The world of exploration has not historically been inclusive, but many today want to celebrate the distinguished history and continuing successes of LGBTQ+ explorers. Get inspired by these adventurers, who not only push themselves on to amazing feats but also campaign to make the world a more inclusive place for all.
Cason Crane is a high achiever. After graduating from Princeton he went on to compete and win ultra marathons, obstacle course races, six Ironman races and more than a dozen marathons, open air swims and hikes. This was all before completing the seven summits in 2013 - becoming the first openly gay person to conquer the highest peaks on each continent. Crane has encountered prejudice and says “there is always an element of anxiety” to being an LGBTQ+ person in the outdoors. Yet he believes visibility is key for more inclusivity - he carries his pride flag to every summit and raises money for LGBTQ+ and mental health charities with each new feat.
One person Cason Crane directly inspired is Peruvian mountaineer Silvia Vasquez-Lavado. They met climbing Mount Denali as part of the seven summits challenge and seeing Crane’s large pride flag gave Vasquez-Lavado the confidence to be more open about her own identity. She became the first gay woman to complete the challenge in 2016 and the first Peruvian woman to ever scale Mount Everest. Silvia finds both fulfillment and healing in her outdoor adventures. She is a survivor of sexual violence and found her first trip to Everest basecamp incredibly powerful for helping to restore her confidence, strength, and resilience. She wanted to share this with others and set up Courageous Girls to help other survivors conquer outdoor challenges together.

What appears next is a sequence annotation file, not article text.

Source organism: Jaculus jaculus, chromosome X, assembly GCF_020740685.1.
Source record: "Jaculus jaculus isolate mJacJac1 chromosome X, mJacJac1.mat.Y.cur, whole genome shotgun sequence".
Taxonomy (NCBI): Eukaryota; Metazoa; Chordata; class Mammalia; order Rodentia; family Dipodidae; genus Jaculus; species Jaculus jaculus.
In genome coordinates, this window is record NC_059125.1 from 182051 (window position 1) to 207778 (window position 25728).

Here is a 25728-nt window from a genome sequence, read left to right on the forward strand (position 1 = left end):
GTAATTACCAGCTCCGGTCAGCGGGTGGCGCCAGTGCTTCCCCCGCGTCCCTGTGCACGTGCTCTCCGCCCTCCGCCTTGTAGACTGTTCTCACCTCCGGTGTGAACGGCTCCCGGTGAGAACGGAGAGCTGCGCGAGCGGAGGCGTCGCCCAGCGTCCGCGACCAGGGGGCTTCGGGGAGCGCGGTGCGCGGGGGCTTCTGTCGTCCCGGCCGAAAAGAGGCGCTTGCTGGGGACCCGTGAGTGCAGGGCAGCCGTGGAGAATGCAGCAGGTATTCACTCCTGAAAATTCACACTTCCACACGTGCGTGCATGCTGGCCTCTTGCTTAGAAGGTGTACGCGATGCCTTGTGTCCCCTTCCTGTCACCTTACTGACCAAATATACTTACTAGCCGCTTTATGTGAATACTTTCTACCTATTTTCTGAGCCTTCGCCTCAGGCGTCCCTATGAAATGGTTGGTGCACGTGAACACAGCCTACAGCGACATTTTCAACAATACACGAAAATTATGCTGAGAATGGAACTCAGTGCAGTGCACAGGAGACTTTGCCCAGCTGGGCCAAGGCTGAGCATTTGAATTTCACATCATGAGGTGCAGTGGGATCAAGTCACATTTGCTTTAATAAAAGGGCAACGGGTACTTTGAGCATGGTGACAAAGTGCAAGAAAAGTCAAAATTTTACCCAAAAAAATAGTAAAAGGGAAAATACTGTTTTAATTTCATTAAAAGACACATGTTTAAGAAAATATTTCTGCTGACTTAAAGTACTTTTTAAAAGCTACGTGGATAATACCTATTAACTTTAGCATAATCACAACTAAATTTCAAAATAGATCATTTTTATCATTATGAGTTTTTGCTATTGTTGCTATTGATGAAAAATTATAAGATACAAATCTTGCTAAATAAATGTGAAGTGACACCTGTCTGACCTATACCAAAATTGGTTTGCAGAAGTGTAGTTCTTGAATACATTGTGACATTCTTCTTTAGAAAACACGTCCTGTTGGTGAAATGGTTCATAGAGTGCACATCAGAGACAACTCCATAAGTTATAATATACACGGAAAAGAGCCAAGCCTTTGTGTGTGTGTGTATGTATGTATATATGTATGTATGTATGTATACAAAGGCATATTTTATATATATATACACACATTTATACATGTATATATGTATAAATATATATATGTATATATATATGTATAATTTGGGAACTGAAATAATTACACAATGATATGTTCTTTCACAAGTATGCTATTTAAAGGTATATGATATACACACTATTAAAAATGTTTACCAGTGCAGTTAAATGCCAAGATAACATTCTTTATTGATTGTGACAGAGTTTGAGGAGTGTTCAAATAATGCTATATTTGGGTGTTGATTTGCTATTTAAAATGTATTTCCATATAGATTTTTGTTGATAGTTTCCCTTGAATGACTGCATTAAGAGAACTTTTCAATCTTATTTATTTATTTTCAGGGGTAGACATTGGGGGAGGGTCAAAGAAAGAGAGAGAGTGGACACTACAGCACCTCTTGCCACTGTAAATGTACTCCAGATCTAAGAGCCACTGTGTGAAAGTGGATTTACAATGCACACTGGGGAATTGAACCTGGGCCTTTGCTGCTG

K. David Harrison
As a linguist with an expertise in studying endangered languages Dr. K David Harrison travels to some of the most remote places on earth to interview the very last speakers of particular languages. Growing up in Tennessee he wasn’t aware of any role models that were both explorers and openly gay and he wants to change that for future generations. He hopes to increase visibility of historical explorers that couldn’t be open about their identities to “inspire young kids now to say, ‘Oh, yeah I’m gay and I want to be an explorer and a scientist’”
One of the most influential explorers of his time, Berlin-born Von-Humboldt’s name can be found throughout nature. From the Humboldt penguin to the Humboldt mountains in Antarctica he has been credited with many scientific discoveries. He spent many years documenting the wildlife of Latin America and also invented isotherms - the lines you see on weather maps today. His personal relationships have often been glossed over by historians and many of his letters to partners were destroyed. Today, explorers such as Cason Crane and K. David Harrison want to celebrate and bring recognition to these influential LGBTQ+ explorers of the past.
William John Bankes
William John Bankes was another explorer from the past with a fascination for ancient Egypt. He traveled extensively in Europe and Egypt and in 1815 he ‘discovered’ the Philae Obelisk which helped play a role in the decipherment of the hieroglyphics. Despite his contribution to history and exploration he was exiled from his home and country due to his sexual identity. He never returned to England but continued to study and explore abroad until his death in 1855.
British born Sarah Outen rarely stays still. She has described herself as someone who rows, cycles, and kayaks ‘a continuous loop of the planet’. She was the first woman to row solo across the Indian Ocean from Australia to Mauritius and in 2013 completed 150 days and 6000km at sea to become the first woman to row from Japan to Alaska. On this ‘brutal and brilliant’ trip she decided to propose to her girlfriend by satellite phone. She hopes to inspire young people to feel they can do anything they put their mind to.
Ann Banncroft is a renowned polar explorer who became the first woman to cross the ice to both the North and South Poles. She led an all women team to transit Greenland and with the Norwegian explorer Liv Arnesen became the first two women to sail and ski across the Antarctic landmass. She is passionate about everybody having the opportunity to access the outdoors and does philanthropic work with her foundation as well as successfully campaigning for equal marriage rights in the state of Minnesota. You can learn more about how The Explorer’s Club is working to celebrate the contributions of LGBTQ+ explorers and scientists around the world at Forbes' Spotlight On LGBTQ Adventurers And The Explorers Club Community.